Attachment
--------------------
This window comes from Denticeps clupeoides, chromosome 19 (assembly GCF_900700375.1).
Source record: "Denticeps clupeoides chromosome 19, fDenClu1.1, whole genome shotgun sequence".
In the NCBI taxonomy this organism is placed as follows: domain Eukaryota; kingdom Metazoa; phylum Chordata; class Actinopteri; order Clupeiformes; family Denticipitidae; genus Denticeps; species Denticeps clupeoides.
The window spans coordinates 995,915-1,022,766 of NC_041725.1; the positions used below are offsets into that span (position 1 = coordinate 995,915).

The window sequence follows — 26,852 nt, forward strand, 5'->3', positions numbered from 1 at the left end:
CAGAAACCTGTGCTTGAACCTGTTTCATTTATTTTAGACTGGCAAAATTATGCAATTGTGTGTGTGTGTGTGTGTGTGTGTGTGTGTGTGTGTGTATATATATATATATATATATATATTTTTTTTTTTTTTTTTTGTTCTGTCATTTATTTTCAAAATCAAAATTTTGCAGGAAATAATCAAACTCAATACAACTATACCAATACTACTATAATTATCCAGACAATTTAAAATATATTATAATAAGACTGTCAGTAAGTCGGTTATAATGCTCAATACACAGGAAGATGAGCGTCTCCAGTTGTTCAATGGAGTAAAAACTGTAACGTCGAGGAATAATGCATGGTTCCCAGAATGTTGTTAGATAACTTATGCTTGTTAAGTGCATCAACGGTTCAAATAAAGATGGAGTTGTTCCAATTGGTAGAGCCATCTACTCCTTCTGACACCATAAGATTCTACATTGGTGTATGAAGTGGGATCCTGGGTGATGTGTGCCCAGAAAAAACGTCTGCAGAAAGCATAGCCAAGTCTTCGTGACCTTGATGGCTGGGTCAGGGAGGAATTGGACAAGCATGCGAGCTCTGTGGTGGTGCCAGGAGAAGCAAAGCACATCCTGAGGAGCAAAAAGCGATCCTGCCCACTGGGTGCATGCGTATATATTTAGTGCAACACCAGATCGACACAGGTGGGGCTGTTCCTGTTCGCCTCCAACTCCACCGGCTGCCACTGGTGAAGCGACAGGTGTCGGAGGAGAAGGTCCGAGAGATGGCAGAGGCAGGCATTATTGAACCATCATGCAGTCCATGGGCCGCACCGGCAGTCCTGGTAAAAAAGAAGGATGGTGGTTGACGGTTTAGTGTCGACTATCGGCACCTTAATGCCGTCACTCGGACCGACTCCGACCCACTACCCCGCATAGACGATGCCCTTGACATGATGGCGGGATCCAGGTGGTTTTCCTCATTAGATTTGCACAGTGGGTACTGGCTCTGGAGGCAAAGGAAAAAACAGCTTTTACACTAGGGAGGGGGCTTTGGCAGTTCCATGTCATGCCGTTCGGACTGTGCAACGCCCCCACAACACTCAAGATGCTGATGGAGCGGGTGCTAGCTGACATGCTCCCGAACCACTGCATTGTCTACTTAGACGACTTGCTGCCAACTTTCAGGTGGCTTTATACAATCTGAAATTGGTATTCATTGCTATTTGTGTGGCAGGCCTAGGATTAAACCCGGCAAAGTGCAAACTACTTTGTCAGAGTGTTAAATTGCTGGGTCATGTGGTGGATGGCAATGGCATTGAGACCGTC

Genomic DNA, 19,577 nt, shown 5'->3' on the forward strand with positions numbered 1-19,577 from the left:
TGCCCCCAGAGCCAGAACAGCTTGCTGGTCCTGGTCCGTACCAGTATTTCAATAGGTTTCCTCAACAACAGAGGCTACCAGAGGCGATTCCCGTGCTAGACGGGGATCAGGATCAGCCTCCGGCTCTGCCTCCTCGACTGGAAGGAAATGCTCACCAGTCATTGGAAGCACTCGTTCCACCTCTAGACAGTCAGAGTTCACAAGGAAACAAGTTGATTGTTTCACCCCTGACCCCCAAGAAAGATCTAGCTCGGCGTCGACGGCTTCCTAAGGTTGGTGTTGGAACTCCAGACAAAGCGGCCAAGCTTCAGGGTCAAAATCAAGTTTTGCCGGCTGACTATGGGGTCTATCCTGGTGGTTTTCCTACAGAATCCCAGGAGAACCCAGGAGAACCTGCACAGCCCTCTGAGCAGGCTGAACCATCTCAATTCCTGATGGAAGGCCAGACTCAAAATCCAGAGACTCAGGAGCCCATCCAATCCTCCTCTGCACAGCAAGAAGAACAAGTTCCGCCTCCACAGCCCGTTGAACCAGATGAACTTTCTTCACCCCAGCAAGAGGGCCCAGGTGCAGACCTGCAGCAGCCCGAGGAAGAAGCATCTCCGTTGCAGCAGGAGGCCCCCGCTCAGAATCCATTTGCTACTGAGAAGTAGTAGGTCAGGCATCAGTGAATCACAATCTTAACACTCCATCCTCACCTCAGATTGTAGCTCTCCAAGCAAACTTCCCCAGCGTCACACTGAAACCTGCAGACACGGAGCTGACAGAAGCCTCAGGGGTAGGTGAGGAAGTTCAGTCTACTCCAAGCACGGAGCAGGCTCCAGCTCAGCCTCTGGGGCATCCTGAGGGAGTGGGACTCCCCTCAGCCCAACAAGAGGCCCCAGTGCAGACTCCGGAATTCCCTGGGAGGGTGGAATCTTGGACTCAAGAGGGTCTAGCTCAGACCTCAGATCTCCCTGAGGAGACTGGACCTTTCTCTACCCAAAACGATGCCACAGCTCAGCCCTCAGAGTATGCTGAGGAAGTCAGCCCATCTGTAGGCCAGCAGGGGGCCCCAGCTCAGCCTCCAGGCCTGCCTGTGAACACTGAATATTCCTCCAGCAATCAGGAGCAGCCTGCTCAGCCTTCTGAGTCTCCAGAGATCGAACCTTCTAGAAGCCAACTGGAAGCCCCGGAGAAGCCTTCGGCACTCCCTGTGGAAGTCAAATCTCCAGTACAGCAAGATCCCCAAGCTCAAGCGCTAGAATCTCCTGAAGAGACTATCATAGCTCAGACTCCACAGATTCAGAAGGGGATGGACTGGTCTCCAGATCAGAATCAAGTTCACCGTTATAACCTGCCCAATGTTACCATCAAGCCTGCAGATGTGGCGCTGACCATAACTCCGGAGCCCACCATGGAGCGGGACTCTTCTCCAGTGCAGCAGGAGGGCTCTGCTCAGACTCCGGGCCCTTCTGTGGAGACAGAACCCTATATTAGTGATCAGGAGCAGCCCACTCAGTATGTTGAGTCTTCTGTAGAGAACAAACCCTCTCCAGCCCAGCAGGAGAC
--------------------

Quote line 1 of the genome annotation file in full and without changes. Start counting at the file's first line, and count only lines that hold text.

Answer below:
This window comes from Denticeps clupeoides, chromosome 19 (assembly GCF_900700375.1).